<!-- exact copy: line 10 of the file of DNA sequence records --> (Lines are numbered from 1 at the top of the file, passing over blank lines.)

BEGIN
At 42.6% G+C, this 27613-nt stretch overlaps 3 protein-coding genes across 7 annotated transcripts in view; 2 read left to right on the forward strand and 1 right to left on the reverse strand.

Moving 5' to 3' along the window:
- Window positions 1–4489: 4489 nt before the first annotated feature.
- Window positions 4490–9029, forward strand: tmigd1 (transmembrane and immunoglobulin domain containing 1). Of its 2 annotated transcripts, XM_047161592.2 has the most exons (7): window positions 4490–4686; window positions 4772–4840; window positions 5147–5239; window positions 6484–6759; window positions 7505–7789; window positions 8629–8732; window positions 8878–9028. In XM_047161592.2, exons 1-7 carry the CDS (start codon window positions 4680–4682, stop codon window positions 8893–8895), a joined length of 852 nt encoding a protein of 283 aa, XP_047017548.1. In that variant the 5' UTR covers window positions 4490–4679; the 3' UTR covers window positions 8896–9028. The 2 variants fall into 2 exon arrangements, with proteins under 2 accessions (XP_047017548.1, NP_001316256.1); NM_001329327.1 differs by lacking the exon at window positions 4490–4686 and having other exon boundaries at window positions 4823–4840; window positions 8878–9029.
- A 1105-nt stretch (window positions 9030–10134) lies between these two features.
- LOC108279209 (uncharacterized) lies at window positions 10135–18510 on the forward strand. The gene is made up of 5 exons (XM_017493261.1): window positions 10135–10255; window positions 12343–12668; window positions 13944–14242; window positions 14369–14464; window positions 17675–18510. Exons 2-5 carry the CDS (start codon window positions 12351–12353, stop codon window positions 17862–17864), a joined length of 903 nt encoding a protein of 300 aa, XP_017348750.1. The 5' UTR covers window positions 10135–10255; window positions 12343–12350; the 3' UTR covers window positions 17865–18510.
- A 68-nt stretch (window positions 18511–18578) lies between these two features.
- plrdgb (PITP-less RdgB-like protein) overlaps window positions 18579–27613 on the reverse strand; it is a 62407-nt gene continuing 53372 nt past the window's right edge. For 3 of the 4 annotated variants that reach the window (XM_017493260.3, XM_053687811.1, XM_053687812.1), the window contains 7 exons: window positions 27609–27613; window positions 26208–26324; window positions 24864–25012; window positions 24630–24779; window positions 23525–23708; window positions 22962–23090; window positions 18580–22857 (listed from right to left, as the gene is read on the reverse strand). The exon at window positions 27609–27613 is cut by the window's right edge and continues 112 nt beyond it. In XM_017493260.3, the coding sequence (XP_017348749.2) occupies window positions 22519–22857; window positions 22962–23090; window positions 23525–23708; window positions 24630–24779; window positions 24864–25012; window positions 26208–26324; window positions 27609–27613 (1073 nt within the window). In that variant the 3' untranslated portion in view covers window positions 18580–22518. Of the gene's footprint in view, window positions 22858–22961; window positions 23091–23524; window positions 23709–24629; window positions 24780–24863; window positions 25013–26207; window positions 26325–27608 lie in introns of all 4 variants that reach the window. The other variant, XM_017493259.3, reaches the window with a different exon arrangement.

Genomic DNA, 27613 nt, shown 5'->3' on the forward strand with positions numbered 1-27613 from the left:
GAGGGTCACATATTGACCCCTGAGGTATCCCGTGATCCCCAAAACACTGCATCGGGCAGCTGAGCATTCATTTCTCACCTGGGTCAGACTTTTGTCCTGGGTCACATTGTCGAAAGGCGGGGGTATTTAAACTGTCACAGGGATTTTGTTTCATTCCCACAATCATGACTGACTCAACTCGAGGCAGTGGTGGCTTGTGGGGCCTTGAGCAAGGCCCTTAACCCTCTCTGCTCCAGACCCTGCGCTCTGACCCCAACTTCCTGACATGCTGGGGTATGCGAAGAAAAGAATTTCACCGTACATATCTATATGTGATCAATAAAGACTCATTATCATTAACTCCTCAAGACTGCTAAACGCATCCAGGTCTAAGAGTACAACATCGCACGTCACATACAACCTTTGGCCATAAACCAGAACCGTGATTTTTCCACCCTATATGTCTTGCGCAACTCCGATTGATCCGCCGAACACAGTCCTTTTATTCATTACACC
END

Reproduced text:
GAGGGTCACATATTGACCCCTGAGGTATCCCGTGATCCCCAAAACACTGCATCGGGCAGCTGAGCATTCATTTCTCACCTGGGTCAGACTTTTGTCCTGGGTCACATTGTCGAAAGGCGGGGGTATTTAAACTGTCACAGGGATTTTGTTTCATTCCCACAATCATGACTGACTCAACTCGAGGCAGTGGTGGCTTGTGGGGCCTTGAGCAAGGCCCTTAACCCTCTCTGCTCCAGACCCTGCGCTCTGACCCCAACTTCCTGACATGCTGGGGTATGCGAAGAAAAGAATTTCACCGTACATATCTATATGTGATCAATAAAGACTCATTATCATTAACTCCTCAAGACTGCTAAACGCATCCAGGTCTAAGAGTACAACATCGCACGTCACATACAACCTTTGGCCATAAACCAGAACCGTGATTTTTCCACCCTATATGTCTTGCGCAACTCCGATTGATCCGCCGAACACAGTCCTTTTATTCATTACACC